Songfacts: How do you curate the books, movies, TV shows and all this stuff you draw inspiration from?

Barnes: I guess it just happens organically, just talking to people. We're all seekers, so I surround myself with other seekers. People are always searching for other forms of inspiration, so I benefit from that. My girlfriend, Christina, is very much a seeker and is very interested in different things that are happening in cinema and literature and music, and my brother is the same way, as is everybody around me. So it's just keeping my ears open when I'm having a conversation and somebody drops a reference. It happens organically because of the people that are around me.

Kevin and ChristinaKevin and Christina
Songfacts: So, if you want to be exposed to interesting things, hang out with interesting people - that makes a lot of sense. What is the song you've written that best represents you?

Barnes: That's hard to say because every song represents a different aspect of my personality or my imagination or whatever it is that makes up me, so I don't know if I've written one song that I would say defines me as a human being because it's a very complicated web of various ideas and positive and negative aspects. Some of the songs that I write that are maybe more negative or hateful are definitely representative of a part of who I am, but then the songs that are more hopeful and loving are equally as representative, so it's hard to say. I don't know if I could point to one song.

Songfacts: Is there one that connects with fans more than you expected it would?

Barnes: The things that connect with fans are songs that people identify with and relate to, so in a weird way, we connect with things that speak to us and our life experience, so it's almost more of a narcissistic thing. It's not, "this person is so cool and so different from me and that's why I like them," it's usually like, "this person is saying what I'm thinking but I don't know how to say myself." So if someone is like, "I really identify with that song because I've also struggled with anxiety and depression and mental illness," it's more about them than it is about me.

Songfacts: Very interesting take.

Barnes: Does that make sense?

Songfacts: Yeah, it does, because it's a very selfish thing listening to a song and drawing meaning from it. But it's also therapeutic and it's important.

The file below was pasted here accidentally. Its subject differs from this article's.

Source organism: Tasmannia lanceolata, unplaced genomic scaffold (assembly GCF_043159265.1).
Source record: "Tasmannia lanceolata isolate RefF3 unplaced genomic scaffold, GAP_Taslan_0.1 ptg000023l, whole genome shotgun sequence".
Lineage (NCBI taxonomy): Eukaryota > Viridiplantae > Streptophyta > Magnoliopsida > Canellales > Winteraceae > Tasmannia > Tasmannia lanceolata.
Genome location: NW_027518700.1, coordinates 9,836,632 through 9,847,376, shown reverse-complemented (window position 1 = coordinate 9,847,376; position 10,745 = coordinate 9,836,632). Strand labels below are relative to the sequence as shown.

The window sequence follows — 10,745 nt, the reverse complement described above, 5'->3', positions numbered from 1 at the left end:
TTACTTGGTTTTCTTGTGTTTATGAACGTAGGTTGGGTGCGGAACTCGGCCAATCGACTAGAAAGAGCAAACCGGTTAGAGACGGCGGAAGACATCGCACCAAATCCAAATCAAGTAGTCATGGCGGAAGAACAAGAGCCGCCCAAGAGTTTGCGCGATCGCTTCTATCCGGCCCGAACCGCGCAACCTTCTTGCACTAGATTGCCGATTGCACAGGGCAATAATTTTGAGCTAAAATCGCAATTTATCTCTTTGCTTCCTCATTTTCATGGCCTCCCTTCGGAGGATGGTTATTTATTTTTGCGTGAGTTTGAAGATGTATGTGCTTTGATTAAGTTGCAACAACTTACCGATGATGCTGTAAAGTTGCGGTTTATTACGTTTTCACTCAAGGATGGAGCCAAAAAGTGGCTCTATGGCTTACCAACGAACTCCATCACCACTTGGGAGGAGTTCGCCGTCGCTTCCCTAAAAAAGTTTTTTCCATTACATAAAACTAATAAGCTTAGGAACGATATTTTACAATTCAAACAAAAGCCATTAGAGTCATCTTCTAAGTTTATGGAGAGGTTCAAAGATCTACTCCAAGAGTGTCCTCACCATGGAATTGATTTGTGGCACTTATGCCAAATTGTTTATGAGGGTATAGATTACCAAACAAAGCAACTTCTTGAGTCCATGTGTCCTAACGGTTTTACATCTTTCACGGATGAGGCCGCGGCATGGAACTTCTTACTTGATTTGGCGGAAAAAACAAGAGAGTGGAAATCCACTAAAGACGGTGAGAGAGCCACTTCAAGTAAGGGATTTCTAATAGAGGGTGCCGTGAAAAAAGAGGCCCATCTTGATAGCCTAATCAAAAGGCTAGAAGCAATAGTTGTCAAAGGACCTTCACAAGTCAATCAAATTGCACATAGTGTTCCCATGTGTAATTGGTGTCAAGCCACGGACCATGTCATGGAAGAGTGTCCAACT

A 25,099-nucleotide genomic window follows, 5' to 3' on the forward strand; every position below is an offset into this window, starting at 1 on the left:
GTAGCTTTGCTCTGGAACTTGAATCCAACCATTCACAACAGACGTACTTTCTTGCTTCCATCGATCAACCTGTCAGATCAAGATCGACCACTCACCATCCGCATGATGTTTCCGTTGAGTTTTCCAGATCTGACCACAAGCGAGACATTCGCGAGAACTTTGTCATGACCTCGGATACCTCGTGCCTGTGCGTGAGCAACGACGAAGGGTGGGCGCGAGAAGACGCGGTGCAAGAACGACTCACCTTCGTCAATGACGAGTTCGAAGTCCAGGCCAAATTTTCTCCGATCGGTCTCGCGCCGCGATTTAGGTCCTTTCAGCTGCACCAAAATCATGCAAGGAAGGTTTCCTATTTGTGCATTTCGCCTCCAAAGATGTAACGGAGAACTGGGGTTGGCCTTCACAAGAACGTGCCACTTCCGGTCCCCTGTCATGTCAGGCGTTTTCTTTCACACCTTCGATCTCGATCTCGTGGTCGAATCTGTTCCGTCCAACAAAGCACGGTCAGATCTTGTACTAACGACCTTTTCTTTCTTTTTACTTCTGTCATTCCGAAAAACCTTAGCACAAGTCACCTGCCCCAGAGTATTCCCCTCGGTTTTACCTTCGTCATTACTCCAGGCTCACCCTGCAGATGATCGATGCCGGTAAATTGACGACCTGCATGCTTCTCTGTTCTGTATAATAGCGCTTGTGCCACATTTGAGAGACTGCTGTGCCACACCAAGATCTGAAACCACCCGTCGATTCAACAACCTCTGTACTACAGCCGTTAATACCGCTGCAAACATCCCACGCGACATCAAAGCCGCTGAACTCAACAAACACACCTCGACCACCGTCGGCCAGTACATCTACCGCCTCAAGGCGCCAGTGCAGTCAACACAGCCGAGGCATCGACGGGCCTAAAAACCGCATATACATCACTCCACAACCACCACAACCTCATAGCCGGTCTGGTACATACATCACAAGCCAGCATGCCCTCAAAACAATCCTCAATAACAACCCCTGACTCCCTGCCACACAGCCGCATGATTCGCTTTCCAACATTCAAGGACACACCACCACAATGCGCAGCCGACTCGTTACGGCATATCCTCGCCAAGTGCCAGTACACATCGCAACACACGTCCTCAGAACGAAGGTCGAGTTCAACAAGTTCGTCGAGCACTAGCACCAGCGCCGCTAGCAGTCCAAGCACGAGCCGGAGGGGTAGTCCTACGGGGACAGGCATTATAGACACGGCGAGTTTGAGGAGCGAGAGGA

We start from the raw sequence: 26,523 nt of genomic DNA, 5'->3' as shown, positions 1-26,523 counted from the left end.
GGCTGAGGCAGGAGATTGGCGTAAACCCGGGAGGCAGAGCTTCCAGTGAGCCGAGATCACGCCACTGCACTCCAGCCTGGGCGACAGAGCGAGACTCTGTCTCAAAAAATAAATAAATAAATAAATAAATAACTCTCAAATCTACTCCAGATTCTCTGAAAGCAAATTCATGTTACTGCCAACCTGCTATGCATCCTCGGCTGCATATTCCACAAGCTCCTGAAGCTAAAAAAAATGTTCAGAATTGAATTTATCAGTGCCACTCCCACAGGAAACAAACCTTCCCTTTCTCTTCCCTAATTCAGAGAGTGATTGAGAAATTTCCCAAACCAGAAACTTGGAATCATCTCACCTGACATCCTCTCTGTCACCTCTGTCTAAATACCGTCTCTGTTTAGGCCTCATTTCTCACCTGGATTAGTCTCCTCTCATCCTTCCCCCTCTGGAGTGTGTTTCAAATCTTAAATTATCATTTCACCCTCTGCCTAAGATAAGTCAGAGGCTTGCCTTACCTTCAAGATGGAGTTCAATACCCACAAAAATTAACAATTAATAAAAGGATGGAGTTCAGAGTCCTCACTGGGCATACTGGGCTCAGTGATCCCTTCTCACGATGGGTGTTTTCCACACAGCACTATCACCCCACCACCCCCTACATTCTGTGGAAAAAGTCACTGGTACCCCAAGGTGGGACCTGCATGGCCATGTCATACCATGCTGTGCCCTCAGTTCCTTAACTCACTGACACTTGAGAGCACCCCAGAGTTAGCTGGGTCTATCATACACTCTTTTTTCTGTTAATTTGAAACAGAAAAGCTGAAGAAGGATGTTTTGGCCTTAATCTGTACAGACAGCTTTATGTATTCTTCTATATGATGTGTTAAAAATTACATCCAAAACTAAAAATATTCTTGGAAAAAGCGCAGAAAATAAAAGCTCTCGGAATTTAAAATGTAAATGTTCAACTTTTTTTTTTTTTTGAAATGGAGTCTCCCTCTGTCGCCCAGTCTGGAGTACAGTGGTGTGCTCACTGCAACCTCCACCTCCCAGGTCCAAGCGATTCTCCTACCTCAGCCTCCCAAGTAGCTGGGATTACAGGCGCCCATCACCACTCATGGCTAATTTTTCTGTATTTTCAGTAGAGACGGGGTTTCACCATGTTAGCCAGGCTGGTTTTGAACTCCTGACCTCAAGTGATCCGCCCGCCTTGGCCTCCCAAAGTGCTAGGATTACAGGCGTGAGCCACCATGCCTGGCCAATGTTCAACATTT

Barnes: I'm the same way. The John Lennon songs I identify with are the songs that seem to be coming from a place of pain and frustration and anger, and then there are other songs that seem to be coming from a more hopeful place. So, the thing that I love about John Lennon is that expressive, emotive quality to his songs - the same as Nina Simone and other people I connect with and identify with because they make me feel less alone in a way. It's like we have something in common.

January 16, 2019
Ur Fun is set for release on January 17, available at ofmontreal.net
photos: Christina Schneider
Further reading:
Cindy Wilson of The B-52s
Justin Hawkins of The Darkness
Jane Wiedlin of The Go-Go's

More Songwriter Interviews

Comments

Be the first to comment...

Editor's Picks

Sam Hollander

Sam HollanderSongwriter Interviews

The hitmaking songwriter/producer Sam Hollander with stories about songs for Weezer, Panic! At The Disco, Train, Pentatonix, and Fitz And The Tantrums.

Marvin Gaye

Marvin GayeFact or Fiction

Did Marvin try out with the Detroit Lions? Did he fake crazy to get out of military service? And what about the cross-dressing?

Meshell Ndegeocello

Meshell NdegeocelloSongwriter Interviews

Meshell Ndegeocello talks about recording "Wild Night" with John Mellencamp, and explains why she shied away from the spotlight.

Steve Cropper (Booker T & the MG's, Blues Brothers)

Steve Cropper (Booker T & the MG's, Blues Brothers)Songwriter Interviews

Steve Cropper on the making of "In the Midnight Hour," the chicken-wire scene in The Blues Brothers, and his 2021 album, Fire It Up.

Peter Lord

Peter LordSongwriter Interviews

You may not recognize his name, but you will certainly recognize Peter Lord's songs. He wrote the bevy of hits from Paula Abdul's second album, Spellbound.

Gary LeVox

Gary LeVoxSongwriter Interviews

On "Life Is A Highway," his burgeoning solo career, and the Rascal Flatts song he most connects with.